Today is Data Privacy Day. With a theme of Respecting Privacy, Safeguarding Data, and Enabling Trust, the day celebrates the first international treaty dealing with privacy and data protection. Each year hundreds of organizations come together to drive awareness and education on key data protection concepts targeted to help employees, individuals, and businesses. Educational tools are made available through the National Cyber Security Alliance website www.StaySafeOnline.org/DPD to help people and businesses stay safe online. At Deluxe we are championing this day with an all employee awareness outreach including the sharing of information on the importance of information governance in today’s digital and big data ecosystem.
EMERGING THEMES FOR 2016
In 2016, top media headlines focused on data breaches and privacy advocates focused on new standards for privacy surveillance, but I think the current geopolitical landscape will keep significant advances on those topics cloudy with a chance of meaty progress. I think the topics that will emerge in 2016 will be a continued dialog on Data Protection within Big Data, and the downstream implications created by the regulators to create enforcement in the areas of cybersecurity and data practices governance. So let’s look at these topics and 2016 trends to kick off the potential for this year in data protection.
ACROSS THE POND
One of the hotter topics is the privacy ripple effect from across the pond of the recently finalized Global Data Protection Regulation (GDPR). While still two years out from enforcement, the ramifications are more than a drop in the bucket, and will make many companies think strategically on how they intend to support global and EU market strategies. While this rule will have limited impact to the local community banking organization, it will have broad implications to more global organizations, and to technology service companies that support multiple industries. The third party risk obligations will increase the costs of compliance for many organizations over the next two years. Most U.S. organizations have relied on a “Safe Harbor” life vest to protect them from audit, assurance, or expanded due diligence obligations, and the ongoing negotiations for a “Safe Harbor 2.0” will play throughout 2016 in response to the EU regulations for both businesses and technology service providers.
PHISHING TO SEE WHAT YOU GET
Scary messages from the Verizon 2015 Data Breach Investigations Report showed that 23% of recipients open phishing messages, and 11% click on attachments. For the past two years, incidents that focus on a compromise in cyber-espionage have featured phishing. Their report indicated that 50% of recipients open emails and click on phishing links within the first hour. Phishing and social engineering schemes are not new – however it only takes one inadvertent employee response to create an issue. Technologies have evolved to make the email schemes appear very realistic. The speed in which organizations need to have tools and process to respond has increased at more than knot speed and into light speed. Email filtering, enhanced detection, and response are key anti-phishing tools. However, the people component is critical. 2016 calls for awareness and frequent training for employees, without over-messaging so that employees don’t become immune to the key control messages.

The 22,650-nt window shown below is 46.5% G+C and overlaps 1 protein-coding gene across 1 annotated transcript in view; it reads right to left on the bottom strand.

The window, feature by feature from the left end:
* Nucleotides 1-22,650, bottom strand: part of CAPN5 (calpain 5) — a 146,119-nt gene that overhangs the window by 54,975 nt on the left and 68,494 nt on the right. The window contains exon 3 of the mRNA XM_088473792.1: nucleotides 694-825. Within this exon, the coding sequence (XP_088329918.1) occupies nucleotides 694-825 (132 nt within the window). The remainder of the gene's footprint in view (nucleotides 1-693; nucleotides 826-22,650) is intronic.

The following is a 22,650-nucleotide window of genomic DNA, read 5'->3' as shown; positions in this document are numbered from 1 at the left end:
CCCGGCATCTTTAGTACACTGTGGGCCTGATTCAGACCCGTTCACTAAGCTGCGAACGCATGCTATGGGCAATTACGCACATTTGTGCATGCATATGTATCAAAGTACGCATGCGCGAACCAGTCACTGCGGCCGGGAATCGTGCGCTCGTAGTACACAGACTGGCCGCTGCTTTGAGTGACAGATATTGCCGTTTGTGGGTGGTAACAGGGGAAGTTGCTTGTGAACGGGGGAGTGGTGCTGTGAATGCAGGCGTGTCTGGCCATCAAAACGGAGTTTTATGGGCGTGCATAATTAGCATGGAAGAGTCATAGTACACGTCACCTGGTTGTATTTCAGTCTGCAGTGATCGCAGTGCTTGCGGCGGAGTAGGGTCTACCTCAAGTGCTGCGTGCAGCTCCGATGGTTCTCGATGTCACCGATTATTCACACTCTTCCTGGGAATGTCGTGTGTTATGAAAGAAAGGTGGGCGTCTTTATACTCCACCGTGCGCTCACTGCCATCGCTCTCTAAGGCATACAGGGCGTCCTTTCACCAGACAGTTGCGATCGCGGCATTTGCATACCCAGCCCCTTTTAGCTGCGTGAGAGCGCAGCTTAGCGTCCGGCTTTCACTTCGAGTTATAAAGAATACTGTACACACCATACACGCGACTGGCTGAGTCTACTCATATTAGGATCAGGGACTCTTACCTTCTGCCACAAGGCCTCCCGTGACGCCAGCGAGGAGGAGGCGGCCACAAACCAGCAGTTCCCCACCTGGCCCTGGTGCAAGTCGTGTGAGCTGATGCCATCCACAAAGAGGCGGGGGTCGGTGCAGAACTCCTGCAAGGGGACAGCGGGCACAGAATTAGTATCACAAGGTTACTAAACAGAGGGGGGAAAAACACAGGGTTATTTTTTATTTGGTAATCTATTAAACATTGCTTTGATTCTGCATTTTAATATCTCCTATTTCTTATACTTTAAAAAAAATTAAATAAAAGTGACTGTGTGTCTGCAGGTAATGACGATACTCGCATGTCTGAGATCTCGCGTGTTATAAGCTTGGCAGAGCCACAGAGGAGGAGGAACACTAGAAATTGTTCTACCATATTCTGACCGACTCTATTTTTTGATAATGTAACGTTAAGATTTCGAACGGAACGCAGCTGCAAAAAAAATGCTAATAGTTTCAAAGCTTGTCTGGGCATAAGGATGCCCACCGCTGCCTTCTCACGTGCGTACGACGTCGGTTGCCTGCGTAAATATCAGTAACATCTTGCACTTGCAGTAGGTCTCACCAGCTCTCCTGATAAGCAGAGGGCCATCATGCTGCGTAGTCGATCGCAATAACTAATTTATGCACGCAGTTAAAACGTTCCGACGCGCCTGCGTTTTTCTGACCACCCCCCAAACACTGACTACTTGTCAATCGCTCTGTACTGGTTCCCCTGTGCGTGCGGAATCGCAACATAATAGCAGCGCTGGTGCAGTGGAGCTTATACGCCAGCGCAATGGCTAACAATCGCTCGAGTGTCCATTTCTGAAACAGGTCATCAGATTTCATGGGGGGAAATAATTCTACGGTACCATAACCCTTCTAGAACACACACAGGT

JUMPING IN THE PRIVACY BIG DATA LAKE
Data protection and “Big Data” are only growing in focus. Big Data is positioned by technology pundits as the focus on attributes like “high value”, “high velocity”, and “high variety.” In today’s mobile and digital commerce landscape, data is proliferated broader and deeper than most organizations and consumers realize. Privacy leaders and their technology partners need to build the bridges to take the debate from a Big Data vs. Privacy contest, to one where both goals can be achieved. Consumers value personalization of web experience, but can have different responses to the removal of control of certain types of data collection or onward transfer. It’s all about “context” and the value and benefit of the data collection and usage.
USING DATA DOWNSTREAM
A key debate in the coming years will be on the concepts of data re-usability, data portability, data interference and data re-identification. The data attributes that make us unique are getting fewer and more personal. Consumers understand and typically accept that web traffic data is being used as they shop, use the internet, and they may value personalized or targeted content. The difference is when more sensitive or confidential financial data is at stake – then the rules of customer experience shift to a less personalized and more protective mode. Communicate clearly on how you use data, the benefits of that usage, and how you protect the information, and limit its misuse. Transparency, disclosure, and simple terms are critical to help differentiate those nuances when using data collected in today’s digital landscape. It’s all about continuing to gain and retain customer trust. Bottom line, keep it simple. Be Privacy Aware.
Protect your business, employees and customers. For more tips and resources, visit www.StaySafeOnline.org.